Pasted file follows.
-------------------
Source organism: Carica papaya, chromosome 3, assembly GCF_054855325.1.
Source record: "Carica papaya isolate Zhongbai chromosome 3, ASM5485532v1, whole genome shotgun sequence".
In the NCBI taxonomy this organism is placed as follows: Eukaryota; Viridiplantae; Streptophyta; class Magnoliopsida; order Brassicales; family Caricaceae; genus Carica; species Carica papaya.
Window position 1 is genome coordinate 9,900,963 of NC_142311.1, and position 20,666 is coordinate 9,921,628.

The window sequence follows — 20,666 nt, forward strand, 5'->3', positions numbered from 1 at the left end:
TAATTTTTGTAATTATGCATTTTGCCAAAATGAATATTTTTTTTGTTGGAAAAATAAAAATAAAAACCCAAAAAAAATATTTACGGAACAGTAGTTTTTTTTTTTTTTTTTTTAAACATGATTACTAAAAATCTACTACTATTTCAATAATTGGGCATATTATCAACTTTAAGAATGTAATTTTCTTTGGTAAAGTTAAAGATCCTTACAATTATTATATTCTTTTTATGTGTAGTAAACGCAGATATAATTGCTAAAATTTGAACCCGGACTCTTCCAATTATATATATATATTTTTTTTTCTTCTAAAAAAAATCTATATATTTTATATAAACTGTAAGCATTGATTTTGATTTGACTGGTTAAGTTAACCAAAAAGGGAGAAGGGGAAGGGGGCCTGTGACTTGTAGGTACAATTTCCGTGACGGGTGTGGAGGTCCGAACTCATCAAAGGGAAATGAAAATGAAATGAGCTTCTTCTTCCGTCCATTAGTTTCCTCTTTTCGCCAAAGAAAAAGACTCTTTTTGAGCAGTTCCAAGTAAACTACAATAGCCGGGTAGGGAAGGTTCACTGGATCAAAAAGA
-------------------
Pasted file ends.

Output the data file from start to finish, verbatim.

Source organism: Carica papaya, chromosome 3, assembly GCF_054855325.1.
Source record: "Carica papaya isolate Zhongbai chromosome 3, ASM5485532v1, whole genome shotgun sequence".
In the NCBI taxonomy this organism is placed as follows: Eukaryota; Viridiplantae; Streptophyta; class Magnoliopsida; order Brassicales; family Caricaceae; genus Carica; species Carica papaya.
Window position 1 is genome coordinate 9,900,963 of NC_142311.1, and position 20,666 is coordinate 9,921,628.

The window sequence follows — 20,666 nt, forward strand, 5'->3', positions numbered from 1 at the left end:
TAATTTTTGTAATTATGCATTTTGCCAAAATGAATATTTTTTTTGTTGGAAAAATAAAAATAAAAACCCAAAAAAAATATTTACGGAACAGTAGTTTTTTTTTTTTTTTTTTTAAACATGATTACTAAAAATCTACTACTATTTCAATAATTGGGCATATTATCAACTTTAAGAATGTAATTTTCTTTGGTAAAGTTAAAGATCCTTACAATTATTATATTCTTTTTATGTGTAGTAAACGCAGATATAATTGCTAAAATTTGAACCCGGACTCTTCCAATTATATATATATATTTTTTTTTCTTCTAAAAAAAATCTATATATTTTATATAAACTGTAAGCATTGATTTTGATTTGACTGGTTAAGTTAACCAAAAAGGGAGAAGGGGAAGGGGGCCTGTGACTTGTAGGTACAATTTCCGTGACGGGTGTGGAGGTCCGAACTCATCAAAGGGAAATGAAAATGAAATGAGCTTCTTCTTCCGTCCATTAGTTTCCTCTTTTCGCCAAAGAAAAAGACTCTTTTTGAGCAGTTCCAAGTAAACTACAATAGCCGGGTAGGGAAGGTTCACTGGATCAAAAAGA